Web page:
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Post#15 » Mon Feb 04, 2008 7:22 am

Individual playing style as much to do with sound as the distortion pedal (if any) used. Basic things such as how you hold the pick, how heavy handed you are when muting the strings, how heavy a gauge used on the strings can effect the sound quite a bit.

How a lot of music is recorded today makes everything sound too uniform. A lot of bands use computer audio editing software so that if say they want to cut and paste a section from the intro into the middle of the song to cover up a mistake they can, or if the singer didn't nail the chorus the last time they can just copy the first one in it's place. This removes a lot of the spontaneous humanity from the music though it might not be apparent to the naked ear.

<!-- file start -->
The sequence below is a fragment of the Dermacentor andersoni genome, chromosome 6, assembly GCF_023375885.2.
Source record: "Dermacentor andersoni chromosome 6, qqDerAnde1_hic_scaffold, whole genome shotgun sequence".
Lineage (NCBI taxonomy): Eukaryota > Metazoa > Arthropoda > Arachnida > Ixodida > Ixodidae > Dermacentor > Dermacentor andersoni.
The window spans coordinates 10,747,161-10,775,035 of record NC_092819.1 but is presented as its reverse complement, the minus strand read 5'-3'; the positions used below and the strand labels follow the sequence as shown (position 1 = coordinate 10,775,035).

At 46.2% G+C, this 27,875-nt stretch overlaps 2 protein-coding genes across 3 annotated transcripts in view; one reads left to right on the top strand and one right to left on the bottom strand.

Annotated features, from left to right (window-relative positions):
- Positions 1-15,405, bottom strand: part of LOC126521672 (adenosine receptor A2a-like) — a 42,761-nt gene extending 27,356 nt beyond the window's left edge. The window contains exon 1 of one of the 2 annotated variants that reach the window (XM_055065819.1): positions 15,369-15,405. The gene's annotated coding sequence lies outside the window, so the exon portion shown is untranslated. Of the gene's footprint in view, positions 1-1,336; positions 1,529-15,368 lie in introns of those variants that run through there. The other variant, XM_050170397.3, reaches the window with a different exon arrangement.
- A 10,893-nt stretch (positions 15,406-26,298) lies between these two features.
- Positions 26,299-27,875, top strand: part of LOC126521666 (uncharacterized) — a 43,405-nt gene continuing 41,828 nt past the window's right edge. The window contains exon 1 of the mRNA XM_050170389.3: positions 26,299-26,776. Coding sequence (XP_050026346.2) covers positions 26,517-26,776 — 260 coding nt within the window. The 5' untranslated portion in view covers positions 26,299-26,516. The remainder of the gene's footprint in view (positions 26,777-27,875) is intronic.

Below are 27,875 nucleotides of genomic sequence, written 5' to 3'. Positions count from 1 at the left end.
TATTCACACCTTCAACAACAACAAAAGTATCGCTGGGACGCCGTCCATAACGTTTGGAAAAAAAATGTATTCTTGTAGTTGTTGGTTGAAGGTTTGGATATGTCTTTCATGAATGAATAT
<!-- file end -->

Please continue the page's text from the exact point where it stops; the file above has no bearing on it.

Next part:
As far as distortion effects go, I play in a very noisy band and use two Marshall JCM 800's with seperate pedals on each. One has a DOD Thrash Master for a more powerful sound and the other has a Boss Hyperfuzz w/a wah on maximum treble the whole time for a noisy radio-static effect. Seperated each amp doesn't sound good but together the effect can be monstrous. For a more traditional metal distortion, I just overdrive the hell out of my amp and use an MXR distortion +